A lawsuit filed by the head of the Argentine Federal Revenue Administration (AFIP in Spanish) against a journalist was denied for the second time, reported the newspaper La Nación.
In 2009, Bernardo Ruiz met reporter Sergio Haro in a Starbucks across the U.S.-Mexico border in the city of Mexicali, Baja California.
Press freedom in Brazil was hostage to violence against journalists in 2012. Just days before the end of 2012, another case was announced that illustrated the escalating hostility and threats against reporters.
Journalists have not escaped the violence that has dominated life in Colombia over the last several years. According to statistics from the Foundation for Press Freedom (FLIP in Spanish), 160 reporters were victims of some kind of threat, violence, illegal detention or killing in 2011.
n Argentine journalist said he should be admitted to a hospital after breathing an airborne pesticide fumigated in a field 50 meters outside the town center of Alberti, Buenos Aires province, reported the newspaper Hoy.
A photographer in the Brazilian state of Roraima alleged the head of the state's military police attacked him and ejected him from a government event on Dec. 23, 2012, reported the newspaper Folha de São Paulo.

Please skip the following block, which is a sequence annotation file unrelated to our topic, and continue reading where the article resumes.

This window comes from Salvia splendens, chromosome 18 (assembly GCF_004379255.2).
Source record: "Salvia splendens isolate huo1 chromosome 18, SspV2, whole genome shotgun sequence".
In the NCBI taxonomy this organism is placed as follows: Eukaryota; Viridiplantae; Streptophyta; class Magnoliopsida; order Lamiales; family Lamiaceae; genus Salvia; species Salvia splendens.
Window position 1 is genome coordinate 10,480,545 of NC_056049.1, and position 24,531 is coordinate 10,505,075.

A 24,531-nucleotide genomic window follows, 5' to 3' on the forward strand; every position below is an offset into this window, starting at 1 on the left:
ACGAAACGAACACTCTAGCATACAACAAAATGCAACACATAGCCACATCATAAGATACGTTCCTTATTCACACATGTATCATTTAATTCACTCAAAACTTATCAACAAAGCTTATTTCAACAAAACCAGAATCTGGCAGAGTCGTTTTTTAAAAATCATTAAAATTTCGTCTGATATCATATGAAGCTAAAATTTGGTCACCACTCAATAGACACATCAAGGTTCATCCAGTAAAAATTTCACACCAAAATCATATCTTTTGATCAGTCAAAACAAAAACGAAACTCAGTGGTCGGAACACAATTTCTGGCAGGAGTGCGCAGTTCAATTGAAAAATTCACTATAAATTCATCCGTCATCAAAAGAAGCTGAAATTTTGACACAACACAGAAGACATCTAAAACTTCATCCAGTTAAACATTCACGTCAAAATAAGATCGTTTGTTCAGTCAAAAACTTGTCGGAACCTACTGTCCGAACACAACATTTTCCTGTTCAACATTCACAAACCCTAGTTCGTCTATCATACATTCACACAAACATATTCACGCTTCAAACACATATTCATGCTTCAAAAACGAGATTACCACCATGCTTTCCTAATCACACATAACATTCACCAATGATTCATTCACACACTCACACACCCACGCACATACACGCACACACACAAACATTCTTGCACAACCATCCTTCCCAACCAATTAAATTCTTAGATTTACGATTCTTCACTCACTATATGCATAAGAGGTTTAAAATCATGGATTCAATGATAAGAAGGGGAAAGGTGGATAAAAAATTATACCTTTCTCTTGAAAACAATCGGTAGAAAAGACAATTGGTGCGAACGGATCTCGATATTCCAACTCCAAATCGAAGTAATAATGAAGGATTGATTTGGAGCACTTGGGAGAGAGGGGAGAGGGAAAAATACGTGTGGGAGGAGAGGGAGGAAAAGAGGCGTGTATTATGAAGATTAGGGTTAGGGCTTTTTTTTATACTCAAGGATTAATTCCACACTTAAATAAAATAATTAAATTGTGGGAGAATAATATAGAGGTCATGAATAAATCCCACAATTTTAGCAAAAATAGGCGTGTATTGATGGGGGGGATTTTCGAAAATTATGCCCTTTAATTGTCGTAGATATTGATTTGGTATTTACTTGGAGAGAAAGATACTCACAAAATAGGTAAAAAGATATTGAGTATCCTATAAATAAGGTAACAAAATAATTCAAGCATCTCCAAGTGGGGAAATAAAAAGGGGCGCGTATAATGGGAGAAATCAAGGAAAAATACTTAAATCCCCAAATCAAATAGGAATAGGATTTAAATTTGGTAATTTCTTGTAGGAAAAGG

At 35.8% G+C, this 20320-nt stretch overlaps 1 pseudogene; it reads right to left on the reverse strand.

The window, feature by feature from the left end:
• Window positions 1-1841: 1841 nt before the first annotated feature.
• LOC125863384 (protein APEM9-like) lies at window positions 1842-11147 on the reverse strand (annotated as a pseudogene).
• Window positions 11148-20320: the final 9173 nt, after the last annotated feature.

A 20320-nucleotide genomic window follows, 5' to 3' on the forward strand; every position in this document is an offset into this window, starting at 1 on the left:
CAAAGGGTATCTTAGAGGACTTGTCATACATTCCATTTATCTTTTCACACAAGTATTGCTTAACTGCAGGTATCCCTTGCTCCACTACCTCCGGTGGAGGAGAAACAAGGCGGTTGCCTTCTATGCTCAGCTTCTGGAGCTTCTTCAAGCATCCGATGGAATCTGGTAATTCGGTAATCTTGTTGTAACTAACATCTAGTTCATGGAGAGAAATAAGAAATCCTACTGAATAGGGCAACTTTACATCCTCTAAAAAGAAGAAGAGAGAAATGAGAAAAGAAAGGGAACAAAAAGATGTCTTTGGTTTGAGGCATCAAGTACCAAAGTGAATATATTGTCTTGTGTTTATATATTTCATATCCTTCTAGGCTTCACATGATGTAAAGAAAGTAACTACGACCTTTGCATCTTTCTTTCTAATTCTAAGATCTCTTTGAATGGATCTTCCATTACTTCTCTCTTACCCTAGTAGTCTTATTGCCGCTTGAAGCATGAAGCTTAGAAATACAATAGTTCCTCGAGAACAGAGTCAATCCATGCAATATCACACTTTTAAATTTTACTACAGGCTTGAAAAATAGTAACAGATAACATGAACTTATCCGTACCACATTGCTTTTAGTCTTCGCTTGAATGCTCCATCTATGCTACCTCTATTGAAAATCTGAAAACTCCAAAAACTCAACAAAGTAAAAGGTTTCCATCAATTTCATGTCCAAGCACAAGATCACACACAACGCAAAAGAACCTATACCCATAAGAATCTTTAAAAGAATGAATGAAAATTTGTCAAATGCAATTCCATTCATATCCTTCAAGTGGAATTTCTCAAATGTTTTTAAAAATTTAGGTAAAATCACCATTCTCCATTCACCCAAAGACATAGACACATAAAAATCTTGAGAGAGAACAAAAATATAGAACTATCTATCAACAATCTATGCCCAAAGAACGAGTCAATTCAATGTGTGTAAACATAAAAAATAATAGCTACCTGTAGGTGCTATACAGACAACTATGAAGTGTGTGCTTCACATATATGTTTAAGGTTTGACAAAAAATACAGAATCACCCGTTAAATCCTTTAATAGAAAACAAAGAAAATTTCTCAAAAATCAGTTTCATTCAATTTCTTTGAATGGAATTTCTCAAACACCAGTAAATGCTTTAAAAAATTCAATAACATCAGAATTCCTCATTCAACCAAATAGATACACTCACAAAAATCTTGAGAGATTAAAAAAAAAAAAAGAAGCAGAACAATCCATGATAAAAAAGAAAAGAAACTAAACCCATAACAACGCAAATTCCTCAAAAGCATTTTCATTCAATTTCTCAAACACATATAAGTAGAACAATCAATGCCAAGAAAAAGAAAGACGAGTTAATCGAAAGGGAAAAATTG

Reporter Mauri König was advised to leave Brazil due to threats he received after publishing accusations against the police in Paraná state, reported the newspaper Folha de São Paulo.
A court in Ecuador denied an injunction that sought to rescind an executive order from President Rafael Correa prohibiting his ministers and other public officials from giving interviews to private media, arguing that there was no evidence of a "violation of a constitutional right".
The Inter-American Commission on Human Rights (IACHR) admitted the case of murdered Colombian journalist Hernando Rangel Moreno, reported the Inter American Press Association (IAPA) in a press release on its website on Thursday, Dec. 20, 2012.
The organization Article 19 posted five videos on its website about the working conditions of Mexican journalists. The videos consist of interviews with Mexican journalists who talk about their experiences first hand covering violence and organized crime.
In a request for protection, Chilean journalist Mauricio Weibel said he was not the only one facing intimidation for his investigations into the country’s military dictatorship.
Mexican television network Televisa requested the attorney general of Nicaragua invesitgate whether a current employee of the broadcaster signed the letter of accreditation presented by 18 Mexicans accused of money laundering while impersonating journalists in the Central American country, according to El Siglo de Torreón. Nicaraguan authorities charged the Mexicans who posed as Televisa reporters and tried to enter the country on Aug. 20 without declaring $9.2 million.